Clark County finally set their 2019 tax levy during a public hearing on Tuesday morning, September 11, 2018, on their third attempt.
Two prior hearings had been thwarted by incorrect published information, and while the information published in advance of this meeting was also incorrect, the Clark County Commissioners and County Clerk Jena Church had determined the correct numbers, and proceeded to present them at the hearing.
A simplified explanation of the process involved in determining a county’s various tax levies would be that the County Clerk enters various data, including the assessed valuations for real and personal property, as well as new construction and improvements and other information, into a worksheet provided by Missouri State Auditor Nicole Galloway’s office. That work sheet, in turn, calculates a rate ceiling.
According to Galloway’s 2017 review of tax rates (Report No. 2017-143): “… tax rate ceilings were determined based on the requirements of Section 137.073, RSMo, and Missouri Constitution, Article X, Section 22 (commonly referred to as the Hancock Amendment). Each tax rate ceiling is determined annually and is adjusted to ensure revenue neutrality. The review of each tax rate ceiling is based on the assessed valuation for the entire political subdivision and is not calculated on an individual taxpayer basis.
To ensure taxing authorities do not receive a windfall from reassessment, the review of property tax rates begins with the prior year allowed revenue. Current year tax rate ceilings must be set to yield the same gross revenue as allowed in the prior year. In addition, an adjustment is made for additional revenue permitted for assessment growth. That adjustment is the lower of (1) the actual growth rate, (2) the inflation rate as determined by the consumer price index, or (3) 5 percent. Factors such as new construction and improvements, newly added territory, newly separated territory, and changes from locally assessed to state assessed property also affect the tax rate ceiling calculation.”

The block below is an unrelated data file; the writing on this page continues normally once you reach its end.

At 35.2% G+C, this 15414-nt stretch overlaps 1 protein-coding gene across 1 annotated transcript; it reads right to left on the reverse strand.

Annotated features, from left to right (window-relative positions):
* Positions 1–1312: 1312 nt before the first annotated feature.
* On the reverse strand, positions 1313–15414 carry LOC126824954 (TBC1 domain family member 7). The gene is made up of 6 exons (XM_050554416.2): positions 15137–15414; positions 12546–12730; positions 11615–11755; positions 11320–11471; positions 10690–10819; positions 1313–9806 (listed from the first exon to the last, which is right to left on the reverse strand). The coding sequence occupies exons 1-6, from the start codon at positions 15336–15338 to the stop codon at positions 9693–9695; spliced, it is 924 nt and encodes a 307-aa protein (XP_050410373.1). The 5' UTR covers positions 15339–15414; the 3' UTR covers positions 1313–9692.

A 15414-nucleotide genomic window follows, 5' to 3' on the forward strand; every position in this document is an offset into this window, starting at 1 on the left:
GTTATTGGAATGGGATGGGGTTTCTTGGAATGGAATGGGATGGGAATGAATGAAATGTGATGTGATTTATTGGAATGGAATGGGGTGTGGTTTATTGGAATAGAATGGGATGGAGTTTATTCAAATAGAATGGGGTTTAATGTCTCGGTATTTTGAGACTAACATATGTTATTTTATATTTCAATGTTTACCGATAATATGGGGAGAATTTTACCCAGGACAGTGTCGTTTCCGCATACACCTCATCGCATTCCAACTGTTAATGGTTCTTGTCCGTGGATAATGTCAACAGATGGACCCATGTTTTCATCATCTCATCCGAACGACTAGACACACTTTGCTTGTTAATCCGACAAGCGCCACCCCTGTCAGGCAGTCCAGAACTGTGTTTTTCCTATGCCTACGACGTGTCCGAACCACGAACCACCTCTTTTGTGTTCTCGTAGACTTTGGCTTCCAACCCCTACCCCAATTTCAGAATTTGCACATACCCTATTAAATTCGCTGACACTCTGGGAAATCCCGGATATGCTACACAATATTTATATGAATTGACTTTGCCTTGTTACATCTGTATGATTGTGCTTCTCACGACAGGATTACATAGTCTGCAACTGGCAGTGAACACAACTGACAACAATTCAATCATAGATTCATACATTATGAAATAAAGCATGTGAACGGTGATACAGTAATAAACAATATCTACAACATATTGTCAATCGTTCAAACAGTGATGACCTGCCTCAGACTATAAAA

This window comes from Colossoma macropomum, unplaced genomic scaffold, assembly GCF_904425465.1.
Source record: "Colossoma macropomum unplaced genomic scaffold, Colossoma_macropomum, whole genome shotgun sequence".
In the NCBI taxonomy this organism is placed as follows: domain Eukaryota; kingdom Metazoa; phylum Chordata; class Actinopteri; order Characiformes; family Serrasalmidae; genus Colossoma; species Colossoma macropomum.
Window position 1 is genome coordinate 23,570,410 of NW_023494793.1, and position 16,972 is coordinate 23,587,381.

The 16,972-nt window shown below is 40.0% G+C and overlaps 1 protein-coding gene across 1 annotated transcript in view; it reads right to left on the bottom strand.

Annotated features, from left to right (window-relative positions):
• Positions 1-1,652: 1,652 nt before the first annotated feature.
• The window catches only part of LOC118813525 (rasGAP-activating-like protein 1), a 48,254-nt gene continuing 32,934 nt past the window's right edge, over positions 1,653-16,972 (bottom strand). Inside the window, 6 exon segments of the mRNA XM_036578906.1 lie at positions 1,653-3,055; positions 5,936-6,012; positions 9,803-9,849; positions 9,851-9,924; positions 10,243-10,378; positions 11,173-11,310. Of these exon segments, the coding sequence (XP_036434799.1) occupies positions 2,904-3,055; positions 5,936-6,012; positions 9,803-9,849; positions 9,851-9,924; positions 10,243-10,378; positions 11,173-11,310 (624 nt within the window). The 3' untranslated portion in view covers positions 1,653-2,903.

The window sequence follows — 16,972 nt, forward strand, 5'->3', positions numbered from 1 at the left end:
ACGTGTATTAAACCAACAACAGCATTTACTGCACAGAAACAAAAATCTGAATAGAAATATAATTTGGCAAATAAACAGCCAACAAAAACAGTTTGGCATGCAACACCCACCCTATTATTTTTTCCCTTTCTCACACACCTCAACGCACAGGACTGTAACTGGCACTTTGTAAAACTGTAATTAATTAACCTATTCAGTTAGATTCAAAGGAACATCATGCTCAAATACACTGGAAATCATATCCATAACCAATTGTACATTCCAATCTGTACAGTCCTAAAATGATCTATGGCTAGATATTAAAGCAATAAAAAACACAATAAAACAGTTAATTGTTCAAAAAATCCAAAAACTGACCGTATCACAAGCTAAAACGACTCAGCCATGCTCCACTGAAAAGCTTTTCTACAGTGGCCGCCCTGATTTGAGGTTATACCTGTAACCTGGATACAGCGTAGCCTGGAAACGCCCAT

In short, the Auditor’s responsibility is to ensure the county’s tax revenue remains neutral, adjusted for assessed valuation growth and inflation. Further, the tax ceiling is then “rolled back” to account for local sales tax revenue, resulting in the current year tax levy. In general, when valuation increases, levies decrease.
In the case of all the information published in The Media to notify the public of the Tax Rate Hearing, the “roll back”, also called the sales tax reduction, was not entered into the worksheet. In addition, some of the calculations were incorrect.
“We think there were mistakes made, and they’re all corrected now,” said Clark County Presiding Commissioner Buddy Kattelmann.
This year’s total assessed valuation for Clark County is $117,239,279. The general revenue levy ceiling is $0.4964 per $100 assessed valuation, and after the sales tax roll back, the actual levy will be $0.3386 per $100 assessed valuation, which is slightly lower than last year’s levy of $0.3395. Taking that levy rate times the assessed valuation shows the county’s general revenue fund income to be $396,972 for next year.
Road and Bridge’s total tax rate is comprised of two tax levies totaling $0.7039 per $100 assessed valuation, which is the same as last year’s rate. The assessed valuation for Road and Bridge is $102,258,446, which is lower than the total county because not all areas of the county are served by Clark County Road and Bridge. For example, Wayland Special Road District serves some of the county roads.
The Road and Bridge valuation, when multiplied by the levy equals $719,593 revenue for that department.
The Senior Services levy rate is $0.0504 per $100 assessed valuation is unchanged, and should bring in $59,089.
The Health Department levy is also unchanged at $0.1000 per $100 assessed valuation, so their expected revenue should be $117,239.
In addition to County Clerk Jena Church and Commissioners Buddy Kattelmann, Henry Dienst and Gary Webster, the meeting was attended by Evelena Sutterfield, Ruth Brotherton, Carla Ball, Mike Scott and Ashley Justice.
Below is a chart provided by the Missouri State Auditor’s office showing Clark County’s valuations and levies since 2014.